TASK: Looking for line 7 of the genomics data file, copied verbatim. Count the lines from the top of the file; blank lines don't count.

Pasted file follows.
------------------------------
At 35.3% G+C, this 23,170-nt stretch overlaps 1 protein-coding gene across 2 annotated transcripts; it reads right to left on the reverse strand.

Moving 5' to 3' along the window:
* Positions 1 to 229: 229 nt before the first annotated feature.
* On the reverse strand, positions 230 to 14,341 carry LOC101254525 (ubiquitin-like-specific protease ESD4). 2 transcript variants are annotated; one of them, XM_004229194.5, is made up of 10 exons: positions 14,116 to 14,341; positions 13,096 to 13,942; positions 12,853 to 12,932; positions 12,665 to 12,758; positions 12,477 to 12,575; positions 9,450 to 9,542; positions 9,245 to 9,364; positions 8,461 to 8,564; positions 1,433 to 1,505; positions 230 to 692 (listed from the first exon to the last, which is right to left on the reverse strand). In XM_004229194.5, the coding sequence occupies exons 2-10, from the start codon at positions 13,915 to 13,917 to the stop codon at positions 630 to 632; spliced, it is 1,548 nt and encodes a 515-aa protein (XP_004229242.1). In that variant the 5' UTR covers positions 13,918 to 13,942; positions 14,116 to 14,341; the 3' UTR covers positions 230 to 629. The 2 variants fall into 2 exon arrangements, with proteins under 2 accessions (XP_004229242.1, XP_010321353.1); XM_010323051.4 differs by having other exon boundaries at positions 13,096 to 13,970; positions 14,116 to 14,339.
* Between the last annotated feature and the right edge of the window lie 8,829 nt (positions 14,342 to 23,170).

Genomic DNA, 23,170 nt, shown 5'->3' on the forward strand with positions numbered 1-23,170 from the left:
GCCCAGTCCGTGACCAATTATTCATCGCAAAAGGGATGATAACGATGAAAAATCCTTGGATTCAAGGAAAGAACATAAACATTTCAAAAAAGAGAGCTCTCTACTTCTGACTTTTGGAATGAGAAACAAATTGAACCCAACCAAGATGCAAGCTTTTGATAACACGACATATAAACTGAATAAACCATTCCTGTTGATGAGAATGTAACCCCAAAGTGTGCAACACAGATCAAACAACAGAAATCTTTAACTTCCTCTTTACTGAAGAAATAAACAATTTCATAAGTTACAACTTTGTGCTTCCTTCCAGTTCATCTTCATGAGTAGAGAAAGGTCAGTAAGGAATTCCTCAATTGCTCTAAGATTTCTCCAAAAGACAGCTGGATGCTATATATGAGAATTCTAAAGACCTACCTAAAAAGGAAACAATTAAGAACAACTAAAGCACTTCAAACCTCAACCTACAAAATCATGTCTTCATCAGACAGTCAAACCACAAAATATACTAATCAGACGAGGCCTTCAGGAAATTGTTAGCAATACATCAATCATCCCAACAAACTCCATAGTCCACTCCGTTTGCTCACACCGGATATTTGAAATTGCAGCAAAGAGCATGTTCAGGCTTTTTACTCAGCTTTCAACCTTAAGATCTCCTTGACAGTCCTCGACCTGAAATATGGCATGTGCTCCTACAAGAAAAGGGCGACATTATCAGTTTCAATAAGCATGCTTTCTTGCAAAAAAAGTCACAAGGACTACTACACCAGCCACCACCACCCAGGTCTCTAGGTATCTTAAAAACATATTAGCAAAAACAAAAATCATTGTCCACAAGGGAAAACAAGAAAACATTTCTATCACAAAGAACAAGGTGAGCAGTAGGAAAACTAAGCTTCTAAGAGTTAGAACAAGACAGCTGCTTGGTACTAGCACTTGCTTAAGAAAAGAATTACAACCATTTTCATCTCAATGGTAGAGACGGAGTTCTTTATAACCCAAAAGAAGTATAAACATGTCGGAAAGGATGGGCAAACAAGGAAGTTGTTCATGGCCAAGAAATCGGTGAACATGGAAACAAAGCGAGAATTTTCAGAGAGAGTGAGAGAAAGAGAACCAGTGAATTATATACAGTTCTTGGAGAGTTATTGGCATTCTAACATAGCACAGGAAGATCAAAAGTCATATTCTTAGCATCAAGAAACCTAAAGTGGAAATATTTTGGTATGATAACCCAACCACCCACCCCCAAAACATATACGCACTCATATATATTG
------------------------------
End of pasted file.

GCCCAGTCCGTGACCAATTATTCATCGCAAAAGGGATGATAACGATGAAAAATCCTTGGATTCAAGGAAAGAACATAAACATTTCAAAAAAGAGAGCTCTCTACTTCTGACTTTTGGAATGAGAAACAAATTGAACCCAACCAAGATGCAAGCTTTTGATAACACGACATATAAACTGAATAAACCATTCCTGTTGATGAGAATGTAACCCCAAAGTGTGCAACACAGATCAAACAACAGAAATCTTTAACTTCCTCTTTACTGAAGAAATAAACAATTTCATAAGTTACAACTTTGTGCTTCCTTCCAGTTCATCTTCATGAGTAGAGAAAGGTCAGTAAGGAATTCCTCAATTGCTCTAAGATTTCTCCAAAAGACAGCTGGATGCTATATATGAGAATTCTAAAGACCTACCTAAAAAGGAAACAATTAAGAACAACTAAAGCACTTCAAACCTCAACCTACAAAATCATGTCTTCATCAGACAGTCAAACCACAAAATATACTAATCAGACGAGGCCTTCAGGAAATTGTTAGCAATACATCAATCATCCCAACAAACTCCATAGTCCACTCCGTTTGCTCACACCGGATATTTGAAATTGCAGCAAAGAGCATGTTCAGGCTTTTTACTCAGCTTTCAACCTTAAGATCTCCTTGACAGTCCTCGACCTGAAATATGGCATGTGCTCCTACAAGAAAAGGGCGACATTATCAGTTTCAATAAGCATGCTTTCTTGCAAAAAAAGTCACAAGGACTACTACACCAGCCACCACCACCCAGGTCTCTAGGTATCTTAAAAACATATTAGCAAAAACAAAAATCATTGTCCACAAGGGAAAACAAGAAAACATTTCTATCACAAAGAACAAGGTGAGCAGTAGGAAAACTAAGCTTCTAAGAGTTAGAACAAGACAGCTGCTTGGTACTAGCACTTGCTTAAGAAAAGAATTACAACCATTTTCATCTCAATGGTAGAGACGGAGTTCTTTATAACCCAAAAGAAGTATAAACATGTCGGAAAGGATGGGCAAACAAGGAAGTTGTTCATGGCCAAGAAATCGGTGAACATGGAAACAAAGCGAGAATTTTCAGAGAGAGTGAGAGAAAGAGAACCAGTGAATTATATACAGTTCTTGGAGAGTTATTGGCATTCTAACATAGCACAGGAAGATCAAAAGTCATATTCTTAGCATCAAGAAACCTAAAGTGGAAATATTTTGGTATGATAACCCAACCACCCACCCCCAAAACATATACGCACTCATATATATTG